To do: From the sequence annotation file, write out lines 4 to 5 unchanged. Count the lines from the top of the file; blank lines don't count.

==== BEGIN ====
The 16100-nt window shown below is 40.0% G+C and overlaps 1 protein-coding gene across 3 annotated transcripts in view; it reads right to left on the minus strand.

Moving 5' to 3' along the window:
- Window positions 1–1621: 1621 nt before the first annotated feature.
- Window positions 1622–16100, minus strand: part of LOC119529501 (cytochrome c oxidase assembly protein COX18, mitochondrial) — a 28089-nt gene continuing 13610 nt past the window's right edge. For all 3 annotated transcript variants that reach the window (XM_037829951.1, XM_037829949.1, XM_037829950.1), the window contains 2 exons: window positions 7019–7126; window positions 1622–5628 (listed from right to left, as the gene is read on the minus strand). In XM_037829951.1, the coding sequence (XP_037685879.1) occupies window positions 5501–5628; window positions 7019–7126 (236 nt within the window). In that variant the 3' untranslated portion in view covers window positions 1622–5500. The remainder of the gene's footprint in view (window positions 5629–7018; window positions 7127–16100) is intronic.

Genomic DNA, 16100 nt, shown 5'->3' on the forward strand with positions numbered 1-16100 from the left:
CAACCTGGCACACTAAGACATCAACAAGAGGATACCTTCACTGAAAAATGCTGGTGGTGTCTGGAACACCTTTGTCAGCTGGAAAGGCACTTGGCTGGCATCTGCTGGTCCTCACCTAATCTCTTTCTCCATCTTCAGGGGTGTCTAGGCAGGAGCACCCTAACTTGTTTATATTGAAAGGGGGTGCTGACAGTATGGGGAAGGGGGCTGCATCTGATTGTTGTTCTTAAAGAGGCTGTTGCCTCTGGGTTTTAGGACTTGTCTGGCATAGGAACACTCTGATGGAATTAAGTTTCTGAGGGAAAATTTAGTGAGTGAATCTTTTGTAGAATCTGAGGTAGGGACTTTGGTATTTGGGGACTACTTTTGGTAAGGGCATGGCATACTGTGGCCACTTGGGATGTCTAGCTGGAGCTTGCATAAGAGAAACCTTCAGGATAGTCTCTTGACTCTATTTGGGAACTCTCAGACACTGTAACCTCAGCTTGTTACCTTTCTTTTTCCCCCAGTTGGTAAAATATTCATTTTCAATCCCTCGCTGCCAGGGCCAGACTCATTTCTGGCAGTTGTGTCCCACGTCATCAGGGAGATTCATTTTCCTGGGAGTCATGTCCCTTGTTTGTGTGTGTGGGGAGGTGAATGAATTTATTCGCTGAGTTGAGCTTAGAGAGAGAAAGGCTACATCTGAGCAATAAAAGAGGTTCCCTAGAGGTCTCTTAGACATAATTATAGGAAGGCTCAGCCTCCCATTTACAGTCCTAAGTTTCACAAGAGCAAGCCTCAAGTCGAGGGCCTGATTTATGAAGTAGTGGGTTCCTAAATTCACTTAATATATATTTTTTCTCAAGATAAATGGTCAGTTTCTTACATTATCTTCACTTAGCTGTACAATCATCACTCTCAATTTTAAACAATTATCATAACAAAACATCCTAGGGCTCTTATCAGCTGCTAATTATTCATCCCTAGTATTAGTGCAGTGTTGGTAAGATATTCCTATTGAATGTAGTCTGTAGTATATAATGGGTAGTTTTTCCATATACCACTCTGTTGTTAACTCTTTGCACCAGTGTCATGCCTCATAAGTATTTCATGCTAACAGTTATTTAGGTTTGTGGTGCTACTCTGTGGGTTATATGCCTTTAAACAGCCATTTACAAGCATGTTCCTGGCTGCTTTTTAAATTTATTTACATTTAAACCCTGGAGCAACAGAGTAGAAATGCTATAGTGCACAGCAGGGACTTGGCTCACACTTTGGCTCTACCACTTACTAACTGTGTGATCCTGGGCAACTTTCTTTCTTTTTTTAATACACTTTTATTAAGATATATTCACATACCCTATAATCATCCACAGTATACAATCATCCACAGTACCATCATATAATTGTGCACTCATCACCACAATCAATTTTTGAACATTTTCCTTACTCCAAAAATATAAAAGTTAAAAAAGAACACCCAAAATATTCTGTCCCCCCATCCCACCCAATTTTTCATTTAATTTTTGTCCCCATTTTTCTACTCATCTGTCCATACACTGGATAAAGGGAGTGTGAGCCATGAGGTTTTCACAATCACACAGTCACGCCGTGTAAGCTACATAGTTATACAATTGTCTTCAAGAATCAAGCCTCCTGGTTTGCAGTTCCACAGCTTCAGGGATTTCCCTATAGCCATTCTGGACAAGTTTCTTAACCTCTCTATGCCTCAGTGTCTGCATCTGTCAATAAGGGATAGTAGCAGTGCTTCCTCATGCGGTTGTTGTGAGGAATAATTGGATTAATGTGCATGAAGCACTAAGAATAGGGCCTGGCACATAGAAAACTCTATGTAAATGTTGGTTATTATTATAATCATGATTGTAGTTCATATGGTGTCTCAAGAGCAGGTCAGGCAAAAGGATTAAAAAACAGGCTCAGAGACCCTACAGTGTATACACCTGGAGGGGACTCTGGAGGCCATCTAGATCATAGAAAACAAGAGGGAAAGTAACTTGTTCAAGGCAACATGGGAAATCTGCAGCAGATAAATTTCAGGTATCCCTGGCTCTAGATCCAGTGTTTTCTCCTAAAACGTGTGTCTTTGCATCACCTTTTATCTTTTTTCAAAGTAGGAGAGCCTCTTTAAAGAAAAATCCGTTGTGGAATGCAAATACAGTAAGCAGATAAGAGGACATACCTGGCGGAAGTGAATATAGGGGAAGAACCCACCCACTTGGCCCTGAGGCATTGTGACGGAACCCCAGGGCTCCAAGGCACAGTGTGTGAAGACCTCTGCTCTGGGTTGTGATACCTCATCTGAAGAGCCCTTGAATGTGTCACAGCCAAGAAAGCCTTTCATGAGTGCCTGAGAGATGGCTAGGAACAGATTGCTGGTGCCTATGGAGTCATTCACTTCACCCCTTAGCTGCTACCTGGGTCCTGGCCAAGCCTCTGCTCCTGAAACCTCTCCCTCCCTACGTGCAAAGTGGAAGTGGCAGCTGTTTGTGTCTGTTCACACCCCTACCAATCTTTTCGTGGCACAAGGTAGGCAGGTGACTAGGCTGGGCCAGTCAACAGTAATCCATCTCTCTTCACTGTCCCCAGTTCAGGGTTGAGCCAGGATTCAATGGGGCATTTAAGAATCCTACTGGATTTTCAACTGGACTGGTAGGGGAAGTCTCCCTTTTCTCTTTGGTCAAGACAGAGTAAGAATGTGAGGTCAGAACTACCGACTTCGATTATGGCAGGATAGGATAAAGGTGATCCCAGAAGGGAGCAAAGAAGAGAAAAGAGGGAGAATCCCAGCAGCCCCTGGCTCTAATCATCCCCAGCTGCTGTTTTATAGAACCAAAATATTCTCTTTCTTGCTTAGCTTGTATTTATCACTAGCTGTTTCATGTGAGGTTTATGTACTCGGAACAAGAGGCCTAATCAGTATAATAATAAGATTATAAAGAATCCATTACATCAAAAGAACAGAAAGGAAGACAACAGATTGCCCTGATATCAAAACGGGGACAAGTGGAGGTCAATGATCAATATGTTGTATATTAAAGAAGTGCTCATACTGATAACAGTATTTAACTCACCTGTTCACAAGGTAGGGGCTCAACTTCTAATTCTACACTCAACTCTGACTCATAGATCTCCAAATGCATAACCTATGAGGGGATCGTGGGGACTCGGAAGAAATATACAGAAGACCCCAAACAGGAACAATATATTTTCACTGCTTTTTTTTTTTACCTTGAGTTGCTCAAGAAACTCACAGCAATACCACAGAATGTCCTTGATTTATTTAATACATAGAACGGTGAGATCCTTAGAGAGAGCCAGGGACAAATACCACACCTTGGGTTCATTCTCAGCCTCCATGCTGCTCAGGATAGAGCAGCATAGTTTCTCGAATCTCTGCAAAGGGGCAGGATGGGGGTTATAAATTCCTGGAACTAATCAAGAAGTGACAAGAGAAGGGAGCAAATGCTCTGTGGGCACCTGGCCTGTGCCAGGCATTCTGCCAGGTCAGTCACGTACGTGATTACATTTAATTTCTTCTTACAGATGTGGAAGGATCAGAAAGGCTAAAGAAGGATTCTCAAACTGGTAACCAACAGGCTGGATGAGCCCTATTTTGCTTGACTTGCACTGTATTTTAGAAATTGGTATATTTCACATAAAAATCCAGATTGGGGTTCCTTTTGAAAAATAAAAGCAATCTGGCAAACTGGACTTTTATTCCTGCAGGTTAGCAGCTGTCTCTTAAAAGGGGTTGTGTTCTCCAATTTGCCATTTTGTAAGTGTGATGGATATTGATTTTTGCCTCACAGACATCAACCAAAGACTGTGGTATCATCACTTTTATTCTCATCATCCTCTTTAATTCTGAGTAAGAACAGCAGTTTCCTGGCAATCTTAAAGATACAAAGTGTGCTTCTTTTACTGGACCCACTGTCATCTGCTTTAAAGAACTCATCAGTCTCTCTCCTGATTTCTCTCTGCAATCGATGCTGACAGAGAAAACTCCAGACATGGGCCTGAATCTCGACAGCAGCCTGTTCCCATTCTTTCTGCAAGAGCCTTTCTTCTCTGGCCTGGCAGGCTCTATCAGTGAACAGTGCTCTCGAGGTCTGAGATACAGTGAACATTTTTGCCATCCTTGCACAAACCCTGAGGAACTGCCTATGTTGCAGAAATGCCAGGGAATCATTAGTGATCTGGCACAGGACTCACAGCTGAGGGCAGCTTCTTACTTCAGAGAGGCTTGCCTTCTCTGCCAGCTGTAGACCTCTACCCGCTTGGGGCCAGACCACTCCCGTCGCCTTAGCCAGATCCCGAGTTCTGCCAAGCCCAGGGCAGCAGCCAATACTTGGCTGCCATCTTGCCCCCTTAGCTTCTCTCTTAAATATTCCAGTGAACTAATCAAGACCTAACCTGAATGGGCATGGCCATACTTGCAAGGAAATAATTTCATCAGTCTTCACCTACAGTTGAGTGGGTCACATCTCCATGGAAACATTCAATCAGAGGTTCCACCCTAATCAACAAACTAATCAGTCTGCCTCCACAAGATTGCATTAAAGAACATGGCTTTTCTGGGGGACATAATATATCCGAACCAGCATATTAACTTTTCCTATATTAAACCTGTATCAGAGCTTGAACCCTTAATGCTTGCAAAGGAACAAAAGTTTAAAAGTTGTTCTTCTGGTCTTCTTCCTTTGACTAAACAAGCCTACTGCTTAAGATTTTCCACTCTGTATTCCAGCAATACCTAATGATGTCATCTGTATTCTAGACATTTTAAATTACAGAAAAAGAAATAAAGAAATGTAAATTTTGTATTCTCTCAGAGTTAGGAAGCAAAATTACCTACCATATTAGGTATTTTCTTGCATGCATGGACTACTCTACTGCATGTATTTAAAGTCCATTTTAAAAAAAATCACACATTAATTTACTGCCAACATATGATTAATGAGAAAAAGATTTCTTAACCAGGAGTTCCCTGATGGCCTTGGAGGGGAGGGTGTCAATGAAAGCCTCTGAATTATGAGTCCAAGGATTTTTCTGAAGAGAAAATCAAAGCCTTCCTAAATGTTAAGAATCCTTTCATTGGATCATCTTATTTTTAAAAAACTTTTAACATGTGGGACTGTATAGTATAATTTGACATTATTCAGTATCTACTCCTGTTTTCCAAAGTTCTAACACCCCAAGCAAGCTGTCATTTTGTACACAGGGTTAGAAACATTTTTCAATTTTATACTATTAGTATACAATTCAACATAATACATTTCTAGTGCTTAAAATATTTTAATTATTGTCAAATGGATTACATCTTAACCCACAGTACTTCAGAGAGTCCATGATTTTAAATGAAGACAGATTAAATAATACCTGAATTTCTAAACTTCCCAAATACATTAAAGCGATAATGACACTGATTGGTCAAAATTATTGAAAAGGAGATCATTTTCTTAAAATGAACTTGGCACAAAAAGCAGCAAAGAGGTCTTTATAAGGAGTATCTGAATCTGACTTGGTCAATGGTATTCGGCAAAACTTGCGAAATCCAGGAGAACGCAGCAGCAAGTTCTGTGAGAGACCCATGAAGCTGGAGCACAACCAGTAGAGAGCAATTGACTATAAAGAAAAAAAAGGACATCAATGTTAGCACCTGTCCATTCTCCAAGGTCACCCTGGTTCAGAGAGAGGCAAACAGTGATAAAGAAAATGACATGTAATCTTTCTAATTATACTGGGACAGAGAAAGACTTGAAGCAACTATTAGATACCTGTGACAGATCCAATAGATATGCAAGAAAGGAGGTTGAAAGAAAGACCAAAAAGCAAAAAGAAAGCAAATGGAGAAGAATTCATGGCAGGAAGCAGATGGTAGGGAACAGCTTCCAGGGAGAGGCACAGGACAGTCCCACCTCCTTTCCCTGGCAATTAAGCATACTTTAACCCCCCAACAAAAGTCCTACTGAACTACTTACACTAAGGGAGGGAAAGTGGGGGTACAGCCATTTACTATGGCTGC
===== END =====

- Window positions 1622–16100, minus strand: part of LOC119529501 (cytochrome c oxidase assembly protein COX18, mitochondrial) — a 28089-nt gene continuing 13610 nt past the window's right edge. For all 3 annotated transcript variants that reach the window (XM_037829951.1, XM_037829949.1, XM_037829950.1), the window contains 2 exons: window positions 7019–7126; window positions 1622–5628 (listed from right to left, as the gene is read on the minus strand). In XM_037829951.1, the coding sequence (XP_037685879.1) occupies window positions 5501–5628; window positions 7019–7126 (236 nt within the window). In that variant the 3' untranslated portion in view covers window positions 1622–5500. The remainder of the gene's footprint in view (window positions 5629–7018; window positions 7127–16100) is intronic.

Genomic DNA, 16100 nt, shown 5'->3' on the forward strand with positions numbered 1-16100 from the left: